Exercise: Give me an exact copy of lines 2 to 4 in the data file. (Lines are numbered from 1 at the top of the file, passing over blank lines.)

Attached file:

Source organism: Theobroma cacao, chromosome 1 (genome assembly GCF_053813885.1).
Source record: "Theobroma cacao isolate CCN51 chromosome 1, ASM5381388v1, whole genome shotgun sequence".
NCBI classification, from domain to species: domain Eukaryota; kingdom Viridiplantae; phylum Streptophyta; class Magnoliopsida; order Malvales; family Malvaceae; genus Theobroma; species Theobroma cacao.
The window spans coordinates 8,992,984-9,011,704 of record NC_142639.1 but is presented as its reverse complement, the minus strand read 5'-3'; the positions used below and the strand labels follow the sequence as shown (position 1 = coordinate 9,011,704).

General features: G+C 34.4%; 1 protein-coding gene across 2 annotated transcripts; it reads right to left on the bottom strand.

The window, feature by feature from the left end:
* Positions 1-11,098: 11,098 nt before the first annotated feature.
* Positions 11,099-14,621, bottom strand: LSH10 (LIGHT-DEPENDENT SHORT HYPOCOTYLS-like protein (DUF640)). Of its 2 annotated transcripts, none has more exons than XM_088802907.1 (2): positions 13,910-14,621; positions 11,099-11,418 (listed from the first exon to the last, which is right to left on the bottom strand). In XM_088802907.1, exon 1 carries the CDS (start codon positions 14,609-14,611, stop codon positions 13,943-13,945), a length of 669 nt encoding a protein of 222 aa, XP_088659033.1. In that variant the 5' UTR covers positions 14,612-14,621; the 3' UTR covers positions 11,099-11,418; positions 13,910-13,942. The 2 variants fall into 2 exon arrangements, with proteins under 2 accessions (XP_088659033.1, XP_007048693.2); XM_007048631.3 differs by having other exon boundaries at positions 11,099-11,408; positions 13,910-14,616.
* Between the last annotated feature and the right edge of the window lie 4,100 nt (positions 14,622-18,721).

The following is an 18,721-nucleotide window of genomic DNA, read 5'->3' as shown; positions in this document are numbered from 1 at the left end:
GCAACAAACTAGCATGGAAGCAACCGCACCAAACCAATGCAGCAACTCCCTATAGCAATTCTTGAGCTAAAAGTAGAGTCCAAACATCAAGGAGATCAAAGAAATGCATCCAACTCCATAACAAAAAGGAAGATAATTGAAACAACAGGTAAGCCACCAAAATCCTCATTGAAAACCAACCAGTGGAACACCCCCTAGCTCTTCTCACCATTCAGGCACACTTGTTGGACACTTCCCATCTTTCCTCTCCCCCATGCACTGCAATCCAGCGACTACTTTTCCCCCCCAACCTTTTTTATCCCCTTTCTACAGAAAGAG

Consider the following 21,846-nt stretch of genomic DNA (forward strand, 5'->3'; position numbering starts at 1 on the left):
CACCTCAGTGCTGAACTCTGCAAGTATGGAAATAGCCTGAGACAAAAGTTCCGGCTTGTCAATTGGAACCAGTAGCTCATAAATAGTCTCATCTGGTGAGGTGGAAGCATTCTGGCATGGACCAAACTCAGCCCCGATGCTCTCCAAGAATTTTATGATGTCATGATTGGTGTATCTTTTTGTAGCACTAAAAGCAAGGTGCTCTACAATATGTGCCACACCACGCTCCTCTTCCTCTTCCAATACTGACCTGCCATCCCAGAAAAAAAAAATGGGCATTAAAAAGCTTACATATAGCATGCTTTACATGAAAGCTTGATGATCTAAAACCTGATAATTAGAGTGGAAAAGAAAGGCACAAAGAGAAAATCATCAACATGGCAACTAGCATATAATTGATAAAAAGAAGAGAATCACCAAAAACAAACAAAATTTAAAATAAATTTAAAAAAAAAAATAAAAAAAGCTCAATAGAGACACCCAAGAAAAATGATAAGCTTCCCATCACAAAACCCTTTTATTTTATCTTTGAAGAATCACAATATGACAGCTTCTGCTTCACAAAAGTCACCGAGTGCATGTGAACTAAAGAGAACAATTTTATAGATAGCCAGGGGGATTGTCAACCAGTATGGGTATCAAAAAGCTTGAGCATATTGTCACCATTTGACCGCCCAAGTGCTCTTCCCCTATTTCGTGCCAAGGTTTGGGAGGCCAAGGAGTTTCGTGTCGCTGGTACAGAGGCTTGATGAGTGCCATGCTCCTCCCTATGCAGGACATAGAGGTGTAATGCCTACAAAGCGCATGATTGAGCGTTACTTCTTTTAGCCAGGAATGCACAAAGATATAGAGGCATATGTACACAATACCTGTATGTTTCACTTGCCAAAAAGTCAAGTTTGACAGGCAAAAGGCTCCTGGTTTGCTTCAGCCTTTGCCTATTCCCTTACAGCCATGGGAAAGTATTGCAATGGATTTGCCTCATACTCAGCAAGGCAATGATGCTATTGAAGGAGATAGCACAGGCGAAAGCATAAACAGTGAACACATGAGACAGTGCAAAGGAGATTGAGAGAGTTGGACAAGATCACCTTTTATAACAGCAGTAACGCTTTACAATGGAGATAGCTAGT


Source record: "Theobroma cacao isolate CCN51 chromosome 1, ASM5381388v1, whole genome shotgun sequence".
NCBI classification, from domain to species: domain Eukaryota; kingdom Viridiplantae; phylum Streptophyta; class Magnoliopsida; order Malvales; family Malvaceae; genus Theobroma; species Theobroma cacao.
The window spans coordinates 8,992,984-9,011,704 of record NC_142639.1 but is presented as its reverse complement, the minus strand read 5'-3'; the positions used below and the strand labels follow the sequence as shown (position 1 = coordinate 9,011,704).